1/2 cup finely diced yellow onion
1.5 cups cooked and mashed sweet potato (from one large sweet potato)
1/2 cup cooked and cooled short grain brown rice
1/4 cup chopped flat leaf parsley
1 teaspoon sweet paprika
1 teaspoon dried garlic
1/2 teaspoon smoked paprika
1/2 teaspoon dried oregano
1/2 teaspoon dried thyme
1/2 teaspoon sea salt
1 or 2 teaspoons Tabasco chipotle pepper sauce
1/4 teaspoon cayenne pepper
1/2 cup breadcrumbs
1 egg, whisked
Micro greens or lettuce
Condiments of choice
Warm a large skillet over medium-low heat. Add the tablespoon of olive oil, along with the diced bell pepper, celery, and onion. Saute, stirring occasionally, until soft, about 5 minutes. Set aside to cool.
In a large bowl, mix together all ingredients except for the second teaspoon of Tabasco sauce, the cayenne pepper, the breadcrumbs and the egg. Taste the mix and add the second teaspoon of Tabasco and the cayenne pepper if you’re fond of a little spice. (This is why I add the egg last – I don’t mind a smidge of raw egg, but it’s great to be able to safely taste this and adjust the season to your preference.) Add the egg and the breadcrumbs and mix until just incorporated.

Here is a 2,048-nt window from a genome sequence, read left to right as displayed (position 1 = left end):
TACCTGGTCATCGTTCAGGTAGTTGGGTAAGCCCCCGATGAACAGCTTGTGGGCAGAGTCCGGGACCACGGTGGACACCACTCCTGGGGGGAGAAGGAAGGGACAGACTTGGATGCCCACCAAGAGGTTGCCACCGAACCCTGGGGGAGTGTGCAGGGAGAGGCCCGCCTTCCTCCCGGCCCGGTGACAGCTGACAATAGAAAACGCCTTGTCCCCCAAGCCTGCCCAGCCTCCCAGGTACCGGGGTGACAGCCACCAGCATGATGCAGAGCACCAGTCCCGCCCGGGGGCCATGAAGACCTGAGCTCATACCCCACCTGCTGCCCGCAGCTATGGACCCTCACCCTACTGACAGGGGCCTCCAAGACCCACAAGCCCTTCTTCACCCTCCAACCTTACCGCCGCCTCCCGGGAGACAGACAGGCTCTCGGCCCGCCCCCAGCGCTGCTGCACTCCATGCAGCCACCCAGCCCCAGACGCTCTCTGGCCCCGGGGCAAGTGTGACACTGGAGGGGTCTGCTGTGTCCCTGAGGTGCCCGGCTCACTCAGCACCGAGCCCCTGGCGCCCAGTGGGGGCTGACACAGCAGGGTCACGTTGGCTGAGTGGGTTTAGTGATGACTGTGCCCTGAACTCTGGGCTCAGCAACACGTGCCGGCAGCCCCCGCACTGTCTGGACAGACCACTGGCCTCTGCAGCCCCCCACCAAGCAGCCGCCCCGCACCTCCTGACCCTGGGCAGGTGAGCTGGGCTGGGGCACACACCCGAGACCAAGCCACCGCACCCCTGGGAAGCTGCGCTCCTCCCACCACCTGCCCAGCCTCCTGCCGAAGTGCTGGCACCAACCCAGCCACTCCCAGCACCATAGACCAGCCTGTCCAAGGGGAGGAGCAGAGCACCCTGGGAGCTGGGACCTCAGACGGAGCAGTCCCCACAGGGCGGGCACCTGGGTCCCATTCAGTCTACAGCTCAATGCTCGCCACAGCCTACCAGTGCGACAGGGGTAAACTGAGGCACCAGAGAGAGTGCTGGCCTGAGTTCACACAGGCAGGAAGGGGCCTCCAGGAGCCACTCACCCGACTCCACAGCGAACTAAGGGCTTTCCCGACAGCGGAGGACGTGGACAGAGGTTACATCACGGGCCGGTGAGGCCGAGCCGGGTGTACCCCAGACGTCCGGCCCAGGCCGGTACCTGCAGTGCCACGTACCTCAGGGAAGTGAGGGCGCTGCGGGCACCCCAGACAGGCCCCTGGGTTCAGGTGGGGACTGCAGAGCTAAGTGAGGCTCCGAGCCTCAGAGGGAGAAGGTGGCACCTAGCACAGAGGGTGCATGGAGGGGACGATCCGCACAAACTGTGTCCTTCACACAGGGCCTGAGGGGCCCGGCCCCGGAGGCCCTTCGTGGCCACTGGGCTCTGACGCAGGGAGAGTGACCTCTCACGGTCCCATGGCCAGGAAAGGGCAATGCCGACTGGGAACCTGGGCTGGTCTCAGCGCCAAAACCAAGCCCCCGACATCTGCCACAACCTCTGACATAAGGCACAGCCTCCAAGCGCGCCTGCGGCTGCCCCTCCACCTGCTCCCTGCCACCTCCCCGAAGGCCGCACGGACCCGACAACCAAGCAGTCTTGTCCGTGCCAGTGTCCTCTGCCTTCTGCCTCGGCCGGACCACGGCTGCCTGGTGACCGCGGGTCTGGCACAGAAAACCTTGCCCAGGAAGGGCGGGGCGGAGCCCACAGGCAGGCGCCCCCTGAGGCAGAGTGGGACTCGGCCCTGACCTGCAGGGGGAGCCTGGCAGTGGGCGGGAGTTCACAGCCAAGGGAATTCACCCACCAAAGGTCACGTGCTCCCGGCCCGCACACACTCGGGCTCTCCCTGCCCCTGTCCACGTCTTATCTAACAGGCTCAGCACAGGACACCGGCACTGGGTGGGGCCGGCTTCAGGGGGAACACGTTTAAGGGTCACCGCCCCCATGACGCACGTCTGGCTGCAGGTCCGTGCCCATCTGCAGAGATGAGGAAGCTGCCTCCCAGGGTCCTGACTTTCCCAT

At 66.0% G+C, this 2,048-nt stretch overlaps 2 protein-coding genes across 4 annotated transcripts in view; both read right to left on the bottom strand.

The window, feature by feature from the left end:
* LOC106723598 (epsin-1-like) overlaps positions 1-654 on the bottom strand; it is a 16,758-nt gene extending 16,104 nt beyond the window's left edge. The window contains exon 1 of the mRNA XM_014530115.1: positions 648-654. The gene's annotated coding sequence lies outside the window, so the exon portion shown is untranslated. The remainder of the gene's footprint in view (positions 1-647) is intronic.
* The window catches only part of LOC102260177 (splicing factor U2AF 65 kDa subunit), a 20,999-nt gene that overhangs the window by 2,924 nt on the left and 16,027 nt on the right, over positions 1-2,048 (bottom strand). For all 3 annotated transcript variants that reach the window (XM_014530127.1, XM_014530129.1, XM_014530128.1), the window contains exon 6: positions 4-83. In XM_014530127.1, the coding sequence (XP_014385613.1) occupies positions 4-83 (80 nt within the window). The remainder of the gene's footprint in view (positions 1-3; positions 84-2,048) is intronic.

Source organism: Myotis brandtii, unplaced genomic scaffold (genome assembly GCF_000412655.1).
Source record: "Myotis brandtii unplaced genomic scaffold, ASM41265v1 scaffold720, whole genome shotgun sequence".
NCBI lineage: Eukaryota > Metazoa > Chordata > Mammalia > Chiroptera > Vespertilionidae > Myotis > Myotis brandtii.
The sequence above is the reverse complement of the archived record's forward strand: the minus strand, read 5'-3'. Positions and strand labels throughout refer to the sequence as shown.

Shape into 4 large or 6 medium patties about 3/4 inch thick, place on a parchment-lined baking sheet, and chill until firm, at least 1 hour.
Heat a large cast-iron or non-stick skillet over medium-high heat and let it sit for a few minutes to get nice and hot. Add enough olive oil to coat the bottom of the pan.
Remove the patties from the fridge. Using a spatula, carefully place two at a time in the hot pan, reshaping a little if necessary. They’re delicate – be patient and forgiving with them, and know that they’ll still taste good! Cook, completely undisturbed, for about 5 minutes, until a nice, dark crust forms. Flip and repeat, again being careful not to disturb them, for another 4 to 5 minutes. Repeat with the remaining patties, adding more olive oil as needed.
While the patties cook, toast the buns.
To serve, place the patties on a bun with lots of mustard, mayo, ketchup, relish or whatever you prefer. Top with micro greens or lettuce and the bun. EAT and be happy.